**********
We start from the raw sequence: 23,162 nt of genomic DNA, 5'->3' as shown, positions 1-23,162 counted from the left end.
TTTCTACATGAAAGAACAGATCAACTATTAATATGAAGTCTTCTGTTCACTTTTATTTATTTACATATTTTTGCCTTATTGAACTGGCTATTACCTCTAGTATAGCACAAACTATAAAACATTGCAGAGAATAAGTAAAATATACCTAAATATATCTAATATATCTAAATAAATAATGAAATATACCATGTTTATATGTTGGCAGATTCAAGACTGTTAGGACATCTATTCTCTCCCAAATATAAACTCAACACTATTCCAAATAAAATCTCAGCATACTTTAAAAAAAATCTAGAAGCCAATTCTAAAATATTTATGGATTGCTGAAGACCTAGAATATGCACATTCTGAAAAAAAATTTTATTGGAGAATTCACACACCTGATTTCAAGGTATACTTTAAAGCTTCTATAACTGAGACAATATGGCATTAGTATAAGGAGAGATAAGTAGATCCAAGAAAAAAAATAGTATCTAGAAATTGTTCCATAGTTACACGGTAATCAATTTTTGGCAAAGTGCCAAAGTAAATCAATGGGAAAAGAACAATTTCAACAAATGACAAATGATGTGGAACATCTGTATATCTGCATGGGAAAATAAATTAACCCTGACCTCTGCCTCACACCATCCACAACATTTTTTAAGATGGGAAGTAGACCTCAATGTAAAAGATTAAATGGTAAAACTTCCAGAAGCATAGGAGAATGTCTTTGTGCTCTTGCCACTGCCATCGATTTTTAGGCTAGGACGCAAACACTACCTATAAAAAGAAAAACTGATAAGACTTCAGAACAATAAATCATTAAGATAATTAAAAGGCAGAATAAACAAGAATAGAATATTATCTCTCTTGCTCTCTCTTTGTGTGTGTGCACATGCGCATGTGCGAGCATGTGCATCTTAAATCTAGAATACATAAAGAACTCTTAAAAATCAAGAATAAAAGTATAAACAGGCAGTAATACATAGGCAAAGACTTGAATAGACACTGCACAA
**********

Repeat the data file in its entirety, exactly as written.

We start from the raw sequence: 23,162 nt of genomic DNA, 5'->3' as shown, positions 1-23,162 counted from the left end.
TTTCTACATGAAAGAACAGATCAACTATTAATATGAAGTCTTCTGTTCACTTTTATTTATTTACATATTTTTGCCTTATTGAACTGGCTATTACCTCTAGTATAGCACAAACTATAAAACATTGCAGAGAATAAGTAAAATATACCTAAATATATCTAATATATCTAAATAAATAATGAAATATACCATGTTTATATGTTGGCAGATTCAAGACTGTTAGGACATCTATTCTCTCCCAAATATAAACTCAACACTATTCCAAATAAAATCTCAGCATACTTTAAAAAAAATCTAGAAGCCAATTCTAAAATATTTATGGATTGCTGAAGACCTAGAATATGCACATTCTGAAAAAAAATTTTATTGGAGAATTCACACACCTGATTTCAAGGTATACTTTAAAGCTTCTATAACTGAGACAATATGGCATTAGTATAAGGAGAGATAAGTAGATCCAAGAAAAAAAATAGTATCTAGAAATTGTTCCATAGTTACACGGTAATCAATTTTTGGCAAAGTGCCAAAGTAAATCAATGGGAAAAGAACAATTTCAACAAATGACAAATGATGTGGAACATCTGTATATCTGCATGGGAAAATAAATTAACCCTGACCTCTGCCTCACACCATCCACAACATTTTTTAAGATGGGAAGTAGACCTCAATGTAAAAGATTAAATGGTAAAACTTCCAGAAGCATAGGAGAATGTCTTTGTGCTCTTGCCACTGCCATCGATTTTTAGGCTAGGACGCAAACACTACCTATAAAAAGAAAAACTGATAAGACTTCAGAACAATAAATCATTAAGATAATTAAAAGGCAGAATAAACAAGAATAGAATATTATCTCTCTTGCTCTCTCTTTGTGTGTGTGCACATGCGCATGTGCGAGCATGTGCATCTTAAATCTAGAATACATAAAGAACTCTTAAAAATCAAGAATAAAAGTATAAACAGGCAGTAATACATAGGCAAAGACTTGAATAGACACTGCACAA